So, you go into a Manhattan auto dealership after performing an admirable amount of pre-arrival due diligence. You spot the car you want, do the requisite haggling with the sales person and execute a purchase agreement. Happily, you exit the lot, enthralled with all your new vehicle’s options.
You know it’s got 10 air bags. You know you’re equipped with parking-assist technology and a plethora of accident-avoidance tools.
But you don’t know that your fresh-smelling and just-off-the-premises ride is subject to an open recall, having been identified by safety regulators as a vehicle having a potentially fatal safety defect that needs immediate fixing.
Was that sales guy supposed to tell you that?
More importantly, shouldn’t that defect have been remedied before you drove off the lot?
Answer to the first question (which probably surprises you): Sales reps have no legal duty to tell customers that a vehicle is under recall.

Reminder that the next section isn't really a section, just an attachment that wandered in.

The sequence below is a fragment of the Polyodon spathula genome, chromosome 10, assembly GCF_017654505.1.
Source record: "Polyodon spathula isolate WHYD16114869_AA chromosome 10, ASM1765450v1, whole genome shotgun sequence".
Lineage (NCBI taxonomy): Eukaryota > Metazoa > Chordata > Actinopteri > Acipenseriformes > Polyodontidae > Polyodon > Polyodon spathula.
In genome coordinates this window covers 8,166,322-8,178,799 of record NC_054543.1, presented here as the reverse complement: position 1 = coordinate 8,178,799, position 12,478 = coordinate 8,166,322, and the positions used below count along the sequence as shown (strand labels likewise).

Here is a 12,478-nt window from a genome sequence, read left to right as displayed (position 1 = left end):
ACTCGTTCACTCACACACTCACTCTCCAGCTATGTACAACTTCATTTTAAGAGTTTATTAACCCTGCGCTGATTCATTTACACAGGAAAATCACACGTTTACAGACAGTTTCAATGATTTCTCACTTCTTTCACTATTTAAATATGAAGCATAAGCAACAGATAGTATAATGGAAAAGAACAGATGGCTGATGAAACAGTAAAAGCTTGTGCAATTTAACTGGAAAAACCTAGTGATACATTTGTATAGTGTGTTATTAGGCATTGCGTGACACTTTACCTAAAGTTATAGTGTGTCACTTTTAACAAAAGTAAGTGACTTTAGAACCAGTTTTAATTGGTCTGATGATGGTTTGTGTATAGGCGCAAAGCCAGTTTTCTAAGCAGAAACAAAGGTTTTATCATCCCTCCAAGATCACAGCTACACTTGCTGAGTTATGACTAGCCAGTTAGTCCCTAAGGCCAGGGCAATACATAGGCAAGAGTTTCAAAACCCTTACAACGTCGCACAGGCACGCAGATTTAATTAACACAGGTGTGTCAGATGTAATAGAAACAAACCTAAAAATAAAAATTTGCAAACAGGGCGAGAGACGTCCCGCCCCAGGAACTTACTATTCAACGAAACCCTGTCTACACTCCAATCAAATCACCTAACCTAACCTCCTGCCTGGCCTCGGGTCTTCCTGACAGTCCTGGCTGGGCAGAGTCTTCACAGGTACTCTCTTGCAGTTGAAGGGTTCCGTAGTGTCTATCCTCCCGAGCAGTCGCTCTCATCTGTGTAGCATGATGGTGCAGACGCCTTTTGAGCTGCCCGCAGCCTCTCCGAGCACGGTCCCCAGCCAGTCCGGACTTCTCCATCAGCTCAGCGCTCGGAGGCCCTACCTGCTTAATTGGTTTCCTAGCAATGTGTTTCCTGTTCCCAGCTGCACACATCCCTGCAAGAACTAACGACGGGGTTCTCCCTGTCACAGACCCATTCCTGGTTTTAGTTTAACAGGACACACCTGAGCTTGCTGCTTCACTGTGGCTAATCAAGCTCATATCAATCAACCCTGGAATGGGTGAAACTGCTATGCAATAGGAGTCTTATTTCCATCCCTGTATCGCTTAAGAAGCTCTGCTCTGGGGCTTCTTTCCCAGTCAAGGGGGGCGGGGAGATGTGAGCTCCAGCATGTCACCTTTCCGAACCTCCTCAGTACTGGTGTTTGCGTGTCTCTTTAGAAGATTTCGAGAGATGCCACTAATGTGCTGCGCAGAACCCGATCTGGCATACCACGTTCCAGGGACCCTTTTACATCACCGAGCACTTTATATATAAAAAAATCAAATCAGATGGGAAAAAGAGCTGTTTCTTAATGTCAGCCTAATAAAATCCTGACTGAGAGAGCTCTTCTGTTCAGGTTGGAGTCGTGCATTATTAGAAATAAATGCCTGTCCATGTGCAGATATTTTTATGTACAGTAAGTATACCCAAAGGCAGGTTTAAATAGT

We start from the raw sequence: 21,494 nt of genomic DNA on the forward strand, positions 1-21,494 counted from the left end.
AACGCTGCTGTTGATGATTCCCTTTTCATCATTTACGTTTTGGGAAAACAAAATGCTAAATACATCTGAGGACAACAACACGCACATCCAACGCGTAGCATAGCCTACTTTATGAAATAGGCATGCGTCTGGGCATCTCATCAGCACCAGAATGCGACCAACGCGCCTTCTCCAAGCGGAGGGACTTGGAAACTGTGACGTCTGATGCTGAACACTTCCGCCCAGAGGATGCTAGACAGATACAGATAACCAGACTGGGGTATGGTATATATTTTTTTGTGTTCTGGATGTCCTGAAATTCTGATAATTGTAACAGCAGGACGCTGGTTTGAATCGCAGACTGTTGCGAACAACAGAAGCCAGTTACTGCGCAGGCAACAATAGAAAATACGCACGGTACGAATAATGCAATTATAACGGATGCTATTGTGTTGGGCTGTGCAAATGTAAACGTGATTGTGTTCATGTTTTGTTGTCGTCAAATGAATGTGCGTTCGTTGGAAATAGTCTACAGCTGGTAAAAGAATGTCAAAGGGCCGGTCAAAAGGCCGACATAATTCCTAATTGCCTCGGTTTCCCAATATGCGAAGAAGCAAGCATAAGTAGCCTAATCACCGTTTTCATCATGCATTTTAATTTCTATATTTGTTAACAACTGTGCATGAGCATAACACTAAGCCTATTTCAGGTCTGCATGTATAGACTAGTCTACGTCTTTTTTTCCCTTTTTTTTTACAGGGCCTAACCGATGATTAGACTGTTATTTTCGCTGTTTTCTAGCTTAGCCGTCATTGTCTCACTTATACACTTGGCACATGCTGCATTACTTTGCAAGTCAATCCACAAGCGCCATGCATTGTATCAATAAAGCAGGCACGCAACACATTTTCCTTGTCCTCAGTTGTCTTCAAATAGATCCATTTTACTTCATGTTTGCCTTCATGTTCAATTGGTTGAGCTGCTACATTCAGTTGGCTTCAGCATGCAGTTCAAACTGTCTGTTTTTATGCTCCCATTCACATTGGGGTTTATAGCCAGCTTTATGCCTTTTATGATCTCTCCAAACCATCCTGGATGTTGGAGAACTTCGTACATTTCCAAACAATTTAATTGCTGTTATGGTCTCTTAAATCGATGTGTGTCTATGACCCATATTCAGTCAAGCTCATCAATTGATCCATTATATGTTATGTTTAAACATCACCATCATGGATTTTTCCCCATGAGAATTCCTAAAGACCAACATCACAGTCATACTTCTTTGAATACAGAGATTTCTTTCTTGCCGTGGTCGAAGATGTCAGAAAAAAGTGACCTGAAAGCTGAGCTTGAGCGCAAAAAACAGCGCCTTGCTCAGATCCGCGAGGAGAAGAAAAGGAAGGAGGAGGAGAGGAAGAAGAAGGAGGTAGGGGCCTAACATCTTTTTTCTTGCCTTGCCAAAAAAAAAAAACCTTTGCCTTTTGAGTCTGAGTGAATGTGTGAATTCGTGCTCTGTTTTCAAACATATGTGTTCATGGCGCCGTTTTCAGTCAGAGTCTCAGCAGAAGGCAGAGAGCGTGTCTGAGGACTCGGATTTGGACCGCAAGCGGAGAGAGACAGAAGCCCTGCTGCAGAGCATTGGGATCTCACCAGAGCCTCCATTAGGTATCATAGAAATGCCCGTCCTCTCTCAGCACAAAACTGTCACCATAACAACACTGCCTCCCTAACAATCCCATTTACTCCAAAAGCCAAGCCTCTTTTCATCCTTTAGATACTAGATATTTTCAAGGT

As to that second query, a quick and definitive answer suffices: Yes.
In a recent media story addressing serious safety issues and vehicle recalls, the National Highway Traffic Safety Administration straightforwardly notes that, “Selling a new vehicle that is under recall but has not been remedied is a violation of the law and a risk to public safety.”
Given how clear cut that is, why did a recent undercover media investigation of new car dealers in New York and New Jersey readily reveal multiple instances of unfixed vehicles being sold to unsuspecting consumers?
One national legislator calls the practice “just wrong” and says that the NHTSA is not doing enough to enforce federal law and punish violators.
Until it becomes apparent that all new cars being driven off lots are literally good to go, a would-be buyer might reasonably want to take steps to ensure that a vehicle he or she likes is not under recall. A car’s VIN number can be checked on an NHTSA database or manufacturer’s website.